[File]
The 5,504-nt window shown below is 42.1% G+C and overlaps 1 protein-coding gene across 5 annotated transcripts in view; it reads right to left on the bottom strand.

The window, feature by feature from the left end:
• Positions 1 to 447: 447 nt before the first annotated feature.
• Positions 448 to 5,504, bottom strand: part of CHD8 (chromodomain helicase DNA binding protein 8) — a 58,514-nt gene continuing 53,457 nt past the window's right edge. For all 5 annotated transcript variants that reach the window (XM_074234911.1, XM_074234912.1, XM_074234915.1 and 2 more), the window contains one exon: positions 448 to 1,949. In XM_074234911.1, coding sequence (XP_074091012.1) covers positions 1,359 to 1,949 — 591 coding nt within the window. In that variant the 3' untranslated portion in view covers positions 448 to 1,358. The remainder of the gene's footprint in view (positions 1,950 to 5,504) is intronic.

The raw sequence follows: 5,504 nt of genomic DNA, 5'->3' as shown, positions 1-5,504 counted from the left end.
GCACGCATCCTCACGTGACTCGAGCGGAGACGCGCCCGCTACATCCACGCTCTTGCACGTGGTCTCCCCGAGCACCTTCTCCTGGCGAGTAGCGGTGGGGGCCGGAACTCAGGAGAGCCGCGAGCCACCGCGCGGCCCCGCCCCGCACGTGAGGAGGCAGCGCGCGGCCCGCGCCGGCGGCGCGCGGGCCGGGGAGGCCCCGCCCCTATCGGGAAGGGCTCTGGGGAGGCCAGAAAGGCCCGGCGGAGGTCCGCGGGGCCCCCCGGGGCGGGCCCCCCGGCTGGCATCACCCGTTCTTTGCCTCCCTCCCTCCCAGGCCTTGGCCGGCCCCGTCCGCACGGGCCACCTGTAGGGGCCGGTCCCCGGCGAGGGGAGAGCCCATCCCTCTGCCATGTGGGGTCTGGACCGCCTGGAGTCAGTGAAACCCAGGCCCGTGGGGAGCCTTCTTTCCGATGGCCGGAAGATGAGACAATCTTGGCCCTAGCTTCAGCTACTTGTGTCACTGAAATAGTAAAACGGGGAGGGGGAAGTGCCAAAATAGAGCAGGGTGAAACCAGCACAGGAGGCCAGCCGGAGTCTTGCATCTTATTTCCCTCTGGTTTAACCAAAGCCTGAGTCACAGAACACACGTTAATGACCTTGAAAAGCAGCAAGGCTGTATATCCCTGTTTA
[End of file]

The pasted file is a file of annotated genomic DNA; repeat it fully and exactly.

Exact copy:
The 5,504-nt window shown below is 42.1% G+C and overlaps 1 protein-coding gene across 5 annotated transcripts in view; it reads right to left on the bottom strand.

The window, feature by feature from the left end:
• Positions 1 to 447: 447 nt before the first annotated feature.
• Positions 448 to 5,504, bottom strand: part of CHD8 (chromodomain helicase DNA binding protein 8) — a 58,514-nt gene continuing 53,457 nt past the window's right edge. For all 5 annotated transcript variants that reach the window (XM_074234911.1, XM_074234912.1, XM_074234915.1 and 2 more), the window contains one exon: positions 448 to 1,949. In XM_074234911.1, coding sequence (XP_074091012.1) covers positions 1,359 to 1,949 — 591 coding nt within the window. In that variant the 3' untranslated portion in view covers positions 448 to 1,358. The remainder of the gene's footprint in view (positions 1,950 to 5,504) is intronic.

The raw sequence follows: 5,504 nt of genomic DNA, 5'->3' as shown, positions 1-5,504 counted from the left end.
GCACGCATCCTCACGTGACTCGAGCGGAGACGCGCCCGCTACATCCACGCTCTTGCACGTGGTCTCCCCGAGCACCTTCTCCTGGCGAGTAGCGGTGGGGGCCGGAACTCAGGAGAGCCGCGAGCCACCGCGCGGCCCCGCCCCGCACGTGAGGAGGCAGCGCGCGGCCCGCGCCGGCGGCGCGCGGGCCGGGGAGGCCCCGCCCCTATCGGGAAGGGCTCTGGGGAGGCCAGAAAGGCCCGGCGGAGGTCCGCGGGGCCCCCCGGGGCGGGCCCCCCGGCTGGCATCACCCGTTCTTTGCCTCCCTCCCTCCCAGGCCTTGGCCGGCCCCGTCCGCACGGGCCACCTGTAGGGGCCGGTCCCCGGCGAGGGGAGAGCCCATCCCTCTGCCATGTGGGGTCTGGACCGCCTGGAGTCAGTGAAACCCAGGCCCGTGGGGAGCCTTCTTTCCGATGGCCGGAAGATGAGACAATCTTGGCCCTAGCTTCAGCTACTTGTGTCACTGAAATAGTAAAACGGGGAGGGGGAAGTGCCAAAATAGAGCAGGGTGAAACCAGCACAGGAGGCCAGCCGGAGTCTTGCATCTTATTTCCCTCTGGTTTAACCAAAGCCTGAGTCACAGAACACACGTTAATGACCTTGAAAAGCAGCAAGGCTGTATATCCCTGTTTA